Excerpt

Bruno Deffains and Thierry Kirat

This book is devoted to The Law and Economics in Civil Law Countries. Up until now, Law and Economics was essentially developed in countries in which common law is prevalent, with the aim of re-thinking judicial functions from an economic standpoint. the method consists in giving a dynamic view of the rule of law and enabling the finalities and changes in the judicial system to be understood. the purpose of the book is indeed to encourage thought concerning the manner in which this method may be widened within those civil law countries where law displays the particularity of being codified.

For many years, the two fields have advanced quite independently from one another. Today Law and Economics is an important vector for convergence between these two subject areas. the Nobel prize awarded to Ronald Coase in 1991 attests to the increasing importance of this field of research, with numerous writers ranging from Richard Posner to Gary Becker as well as Guido Calabresi, Douglas North, James Buchanan, William Vickrey venturing into it. All of them demonstrate that Law and Economics can provide tools for scholars interested in understanding the law regulating human behavior. Richard Posner’s achievement was to use economic axioms and instmments to illuminate the forces at work in the Anglo-American legal system. He laid bare the architecture of the common law by showing how much of it could be derived from the axioms of economics. the claim was never that only these mattered, but rather that even by themselves they showed that the law could have a logic and coherence that before we had only known intuitively. of course, the posnerian approach is not exclusive and as, some papers will demonstrate, relations between law and economics can be tackled from different points of view. Here, we want to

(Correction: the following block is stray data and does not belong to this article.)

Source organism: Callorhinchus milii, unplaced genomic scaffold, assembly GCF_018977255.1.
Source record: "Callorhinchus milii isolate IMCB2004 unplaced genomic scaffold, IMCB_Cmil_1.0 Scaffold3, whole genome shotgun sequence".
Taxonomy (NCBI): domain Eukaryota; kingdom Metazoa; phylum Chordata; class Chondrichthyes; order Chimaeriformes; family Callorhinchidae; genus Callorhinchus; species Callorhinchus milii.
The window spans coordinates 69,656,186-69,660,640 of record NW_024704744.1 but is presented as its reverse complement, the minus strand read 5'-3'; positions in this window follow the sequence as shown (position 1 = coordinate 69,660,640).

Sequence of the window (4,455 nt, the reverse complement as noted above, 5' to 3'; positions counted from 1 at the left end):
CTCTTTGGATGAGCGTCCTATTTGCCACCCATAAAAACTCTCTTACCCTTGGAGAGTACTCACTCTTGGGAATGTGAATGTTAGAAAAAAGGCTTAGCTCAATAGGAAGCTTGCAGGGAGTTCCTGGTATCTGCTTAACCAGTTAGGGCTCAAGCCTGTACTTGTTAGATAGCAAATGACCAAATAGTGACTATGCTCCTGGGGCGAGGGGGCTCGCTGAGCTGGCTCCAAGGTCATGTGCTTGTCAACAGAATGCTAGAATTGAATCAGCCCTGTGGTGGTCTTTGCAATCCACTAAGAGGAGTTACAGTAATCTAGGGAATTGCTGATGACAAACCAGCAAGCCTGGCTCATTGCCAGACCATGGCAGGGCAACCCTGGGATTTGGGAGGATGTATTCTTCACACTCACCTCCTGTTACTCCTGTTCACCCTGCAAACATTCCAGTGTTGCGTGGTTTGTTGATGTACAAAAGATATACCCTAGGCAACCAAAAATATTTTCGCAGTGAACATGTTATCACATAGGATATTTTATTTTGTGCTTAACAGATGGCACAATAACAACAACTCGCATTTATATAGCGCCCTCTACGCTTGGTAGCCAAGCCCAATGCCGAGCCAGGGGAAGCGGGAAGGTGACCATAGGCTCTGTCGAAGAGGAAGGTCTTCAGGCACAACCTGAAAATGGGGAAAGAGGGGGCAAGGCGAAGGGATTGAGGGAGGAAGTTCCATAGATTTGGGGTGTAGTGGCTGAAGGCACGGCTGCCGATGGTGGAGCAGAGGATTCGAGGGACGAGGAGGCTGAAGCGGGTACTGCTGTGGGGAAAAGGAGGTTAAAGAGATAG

Law and Economics in Civil Law Countries, Volume 6, pages 1-5.
Copyright © 2001 by Elsevier Science B. V.
All rights of reproduction in any form reserved.
ISBN: 0-7623-0712-9